I had an amazing opportunity to visit Turtle Mountain Provincial Park for the first time with Travel Manitoba.
This region of the province of Manitoba has been on my to-visit list for a while and I never imagined that I will be visiting it when the gas price was around $2/litre. With everything becoming expensive and the world recovering from the Covid-19 pandemic, it was more important to go on a road trip and explore more of our great province of Manitoba that I call home.
Turtle Mountain Resort was glad to sponsor me during this visit and let me stay at their Cabin 3. Chris and Carol, owners of Turtle Mountain Resort are one of the best hosts I have met so far. They were very informative about the area and had a full itinerary ready for the weekend.
We arrived on Saturday evening with the weather being a little rough with heavy rain here and there. We just got settled in and ordered some take-out food from the Velvet Antler Cafe at the Turtle Mountain Resort, also run by Chris and Carol.
The next day was all about hiking. Chris and Carol informed us about a few interconnecting hikes just walking distance from the cabin called The Metigoshe Walking Trails. I tried to find these hikes on the internet but wasn't able to find them, so if it wasn't for Chris and Carol, I wouldn't even know that these hikes existed.
The Metigoshe Walking Trails were great and were labeled properly throughout the hike. They are perfect for a family with children. It showcases a lookout tower, a floating dock, and a small footbridge.
I later tried to hike The Disappearing Lakes in Turtle Mountain Provincial Park. I heard about this trail from a few places so was excited to check it out but the trail was outgrown. Because the water level is high this year, I think the Parks Canada employees weren't able to make it to this hike to maintain it. I walked about 25% of the hike and walked back with about 9 ticks.
After the failed attempt to hike The Disappearing Lakes I was hungry to get some fuel in me before a very exciting hike later in the day. I then drove to Boissevain to quickly visit Tommy the Turtle and have some food right next to it. The idea for Tommy the Turtle came to the Boissevain in 1969 as a way to attract tourists and represent the Turtle Mountain area. The attraction was built years later with a construction cost of only $9,000.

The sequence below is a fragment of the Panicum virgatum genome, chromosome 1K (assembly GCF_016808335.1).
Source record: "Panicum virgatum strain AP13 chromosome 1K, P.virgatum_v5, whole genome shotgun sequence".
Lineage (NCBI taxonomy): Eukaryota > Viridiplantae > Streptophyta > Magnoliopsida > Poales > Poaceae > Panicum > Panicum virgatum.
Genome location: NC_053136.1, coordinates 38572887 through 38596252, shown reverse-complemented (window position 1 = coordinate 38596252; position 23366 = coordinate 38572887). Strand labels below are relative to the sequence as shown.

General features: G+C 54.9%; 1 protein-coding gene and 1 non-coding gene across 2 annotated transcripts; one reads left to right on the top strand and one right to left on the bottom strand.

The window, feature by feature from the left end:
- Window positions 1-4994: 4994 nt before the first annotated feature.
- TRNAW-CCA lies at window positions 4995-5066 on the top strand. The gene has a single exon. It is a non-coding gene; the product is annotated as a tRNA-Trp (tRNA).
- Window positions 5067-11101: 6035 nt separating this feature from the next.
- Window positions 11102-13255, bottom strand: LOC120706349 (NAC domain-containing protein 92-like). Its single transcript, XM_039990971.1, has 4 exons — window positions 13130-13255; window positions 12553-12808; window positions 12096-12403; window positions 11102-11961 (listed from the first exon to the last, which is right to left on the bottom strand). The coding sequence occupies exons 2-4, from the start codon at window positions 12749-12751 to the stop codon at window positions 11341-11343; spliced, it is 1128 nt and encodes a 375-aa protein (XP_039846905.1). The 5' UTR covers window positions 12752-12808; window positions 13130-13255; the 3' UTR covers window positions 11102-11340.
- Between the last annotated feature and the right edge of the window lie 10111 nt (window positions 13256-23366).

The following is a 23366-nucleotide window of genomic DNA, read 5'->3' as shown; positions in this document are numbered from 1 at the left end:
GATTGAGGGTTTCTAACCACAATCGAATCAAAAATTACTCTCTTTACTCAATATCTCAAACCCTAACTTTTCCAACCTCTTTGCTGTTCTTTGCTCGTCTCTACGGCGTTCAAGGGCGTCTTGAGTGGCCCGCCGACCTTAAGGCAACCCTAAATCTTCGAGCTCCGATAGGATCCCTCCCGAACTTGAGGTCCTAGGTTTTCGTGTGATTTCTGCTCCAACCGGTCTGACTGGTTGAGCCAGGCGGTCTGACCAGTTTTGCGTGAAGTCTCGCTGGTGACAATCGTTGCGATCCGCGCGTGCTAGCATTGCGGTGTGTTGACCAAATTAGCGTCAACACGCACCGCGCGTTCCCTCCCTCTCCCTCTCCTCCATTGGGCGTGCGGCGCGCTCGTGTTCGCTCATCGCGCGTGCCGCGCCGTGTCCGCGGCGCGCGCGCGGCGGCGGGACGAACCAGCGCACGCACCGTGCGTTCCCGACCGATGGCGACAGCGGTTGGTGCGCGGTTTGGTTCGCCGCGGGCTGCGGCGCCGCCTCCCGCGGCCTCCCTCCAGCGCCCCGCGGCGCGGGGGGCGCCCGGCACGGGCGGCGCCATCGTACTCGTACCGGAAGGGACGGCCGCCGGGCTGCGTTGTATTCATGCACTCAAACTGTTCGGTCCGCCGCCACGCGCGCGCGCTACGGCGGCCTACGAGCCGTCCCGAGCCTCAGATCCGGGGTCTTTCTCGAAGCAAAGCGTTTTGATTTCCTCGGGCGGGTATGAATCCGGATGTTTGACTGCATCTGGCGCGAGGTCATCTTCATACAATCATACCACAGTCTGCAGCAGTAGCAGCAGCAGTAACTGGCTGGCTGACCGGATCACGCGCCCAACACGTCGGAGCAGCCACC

While in Boissevain, we quickly stopped at Irvin Goodon International Wildlife Museum. This Museum is filled with information about the Indigenous Culture, Wildlife, and Natural History of the Turtle Mountain Area.
After exploring Boissevain, we headed to the Turtle's Back Trail. I wanted to hike the Turtle's Summit and this was the perfect opportunity to do so. This hike showcases a small bridge and one of the best observation towers I have seen so far in Manitoba. One of the main reasons why it's so good is because it's right at the top of Turtle's Summit. This location was previously used as a great lookout point for hunting for the Indigenous population.
The night was still young after spending a whole day of hiking, so I drove back to my cabin to have a bonfire. Spent a solid 2 hours by the bonfire because surprisingly there weren't that many bugs out in the area.
The next I started with breakfast at Velvet Antler Cafe. Carol was so accommodating that she made something out of the menu because of my dietary restrictions. After breakfast, I was ready to canoe Metigoshe Lake. Carol provided me with a canoe and all the equipment required. Metigoshe Lake is a lake shared by the province of Manitoba and the state of North Dakota. This is very significant because I saw everyone in the area from both sides living as friends with no issues of being from completely different countries. The canoe to Metigoshe Lake was beautiful but a bit challenging because of the strong winds.
After canoeing, I was ready to say goodbye to the lovely cabin. I grabbed a couple of ice cream treats for the road and head out from the Turtle Mountain Resort. I decided to stop at International Peace Gardens before heading back to Winnipeg. Tim, the CEO of International Peace Gardens was glad to give me a tour of the place and the amazing attraction. It was founded in 1932 on the premise of peace, cooperation, and friendship between the two countries. It is a non-profit botanical garden dedicated to the mission of celebrating peace and fostering a more peaceful world. The volunteers of the place plant about 50,000 plants each year. This place is definitely a must-visit because it has more amenities like a campground and hiking trails as well.
After this tour and a promise to visit again, I headed back to Winnipeg after a magical couple of days. If you have it this far, I appreciate you reading this blog. I hope all this information someday helps you if you ever plan on visiting Turtle Mountain Provincial Park. If you have any questions or want to connect, my social accounts and email is linked to my blog.